See the red circle (and arrow)? Just click on that and it will bring up a new window on top the current TAB in your browser with (in my case) Tomasz Leszczynski result set from the Family Search databases. If you click on one result, then a new TAB will open to the exact record in Family Search.
This is a very nice synergy between the two websites. So I am thinking, that if Google produces their microdata widget, that 2012 will be the year of the widget in Genealogy and perhaps the year of the CHROME browser too.
There is one microdata Schema Explorer browser extension already in the Chrome Web Store. But you will want to wait for Google’s which will use the website: http://historical-data.org/ . I am guessing Google will use this website to develop schemas to guide its browser.
2012 is shaping up to be a very good year for genealogy and to switch to CHROME!
Google was at RootsTech 2012. Google was a Keynoter, Google was a Vendor and Google was a presenter. Google was in the house. The tech gear had some Android devices in the audience too.
Only Apple had more technology there. Unfortunately, it was among the users, developers, and presenters. Tim Cook bring Apple to RootsTech 2013!!! Your customers deserve Apple to give the same presence as Google. As I said in my last article, iPads, iPhones, MacBooks (mostly Pro, but some Air) — the attendees were so tech laden you would have thought Ubiquitous Computing had arrived. Isn’t there a recession? Where did all these tech warriors come from? These were users a bit more than developers. Bloggers were numerous, most wore Mardi Gras beaded necklaces so they were recogizable. Then you had secret bloggers such as Stanczyk. Everyone was a genealogist. Users encouraged Vendors/Developers with praise and requests for more/better technology. Oh and make the tech transparent.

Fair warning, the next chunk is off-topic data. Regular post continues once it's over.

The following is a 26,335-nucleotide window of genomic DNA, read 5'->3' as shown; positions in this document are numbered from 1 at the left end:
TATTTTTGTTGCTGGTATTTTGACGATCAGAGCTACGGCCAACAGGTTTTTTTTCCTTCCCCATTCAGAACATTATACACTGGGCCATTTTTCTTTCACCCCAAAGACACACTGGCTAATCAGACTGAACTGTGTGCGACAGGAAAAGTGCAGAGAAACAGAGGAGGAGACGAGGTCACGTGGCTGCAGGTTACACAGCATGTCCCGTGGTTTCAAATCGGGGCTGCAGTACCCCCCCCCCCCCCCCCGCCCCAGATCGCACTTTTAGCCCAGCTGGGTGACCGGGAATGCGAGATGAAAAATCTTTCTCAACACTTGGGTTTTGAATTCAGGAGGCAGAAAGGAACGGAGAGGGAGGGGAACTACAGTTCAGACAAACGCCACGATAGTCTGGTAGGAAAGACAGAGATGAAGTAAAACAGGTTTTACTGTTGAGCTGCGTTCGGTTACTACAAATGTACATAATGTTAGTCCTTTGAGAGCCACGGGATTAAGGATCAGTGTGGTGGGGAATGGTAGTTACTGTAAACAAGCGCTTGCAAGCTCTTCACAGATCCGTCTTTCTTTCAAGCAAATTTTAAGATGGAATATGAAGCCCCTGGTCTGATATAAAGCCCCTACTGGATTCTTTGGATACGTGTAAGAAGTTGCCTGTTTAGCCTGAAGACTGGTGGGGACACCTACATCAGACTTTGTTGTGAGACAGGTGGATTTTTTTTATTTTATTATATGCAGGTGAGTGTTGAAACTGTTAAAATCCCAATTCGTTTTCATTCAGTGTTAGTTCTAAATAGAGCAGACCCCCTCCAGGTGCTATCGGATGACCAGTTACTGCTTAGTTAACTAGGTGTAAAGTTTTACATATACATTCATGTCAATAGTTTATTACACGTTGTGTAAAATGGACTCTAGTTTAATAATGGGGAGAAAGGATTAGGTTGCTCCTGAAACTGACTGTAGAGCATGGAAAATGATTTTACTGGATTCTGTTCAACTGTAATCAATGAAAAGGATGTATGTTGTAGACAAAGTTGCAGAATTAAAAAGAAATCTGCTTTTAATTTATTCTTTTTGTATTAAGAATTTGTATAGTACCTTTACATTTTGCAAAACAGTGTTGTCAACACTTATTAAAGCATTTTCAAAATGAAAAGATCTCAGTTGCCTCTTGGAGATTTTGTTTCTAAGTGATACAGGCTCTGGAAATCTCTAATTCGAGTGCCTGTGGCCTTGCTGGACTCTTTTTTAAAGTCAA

But this is about Google. Before the conference I had written the Google tech off as too low brow to bother with. Then Jay Verkler showed up — who is apparently the Steve Jobs of genealogy. He was the Keynoter on day one. Stanczyk is a genealogist and I have been to genealogy conferences before. These are usually staid affairs. Genealogists are … how should I put it … umm, old. It is not unusual to see octogenarians and nonogenarians (90′s). But the energy in the auditorium of 4,200 conference attendees was electric. These were not stodgy, Luddites. Notebooks and pens were almost nonexistent!! People were excited and very much anticipating — what, I do not think we had a clue, but expectations were off the charts.
Jay did not disappoint. He was personable and masterful in his presentation skills. Mr Verkler is a Visionary like Steve Jobs and the audience knew it and responded. It was Jay who weaved the vision which everyone now wants ASAP. He brought up Google and my eyes were prepared to glaze over. I did not even record the Google execs’ names [shame on me]. They were good! They had prepared for RootsTech and they showed brand new tech and also Microcode. I do not have words to express what I saw, but everyone in the audience wanted it.
Google showed Microcode which would be a Google Chrome plug-in and appear as a widget/icon in the address bar that can do amazing search/exchange tricks in a Web 2.0+ way. It would utilize Historical-Data.org in some unspecified way to do this genealogy magic. It was beyond amazing. Google created a genealogy plug-in!! Google is apparently also coordinating in an API-like way to transfer these search result magics into other websites like FamilySearch, Ancestry, etc. that put this magic into the beyond amazing realm.
Firefox and Safari take note if you do not want to see a massive shift to Chrome. I am pretty sure all genealogists will use Chrome when Microcode widget arrives.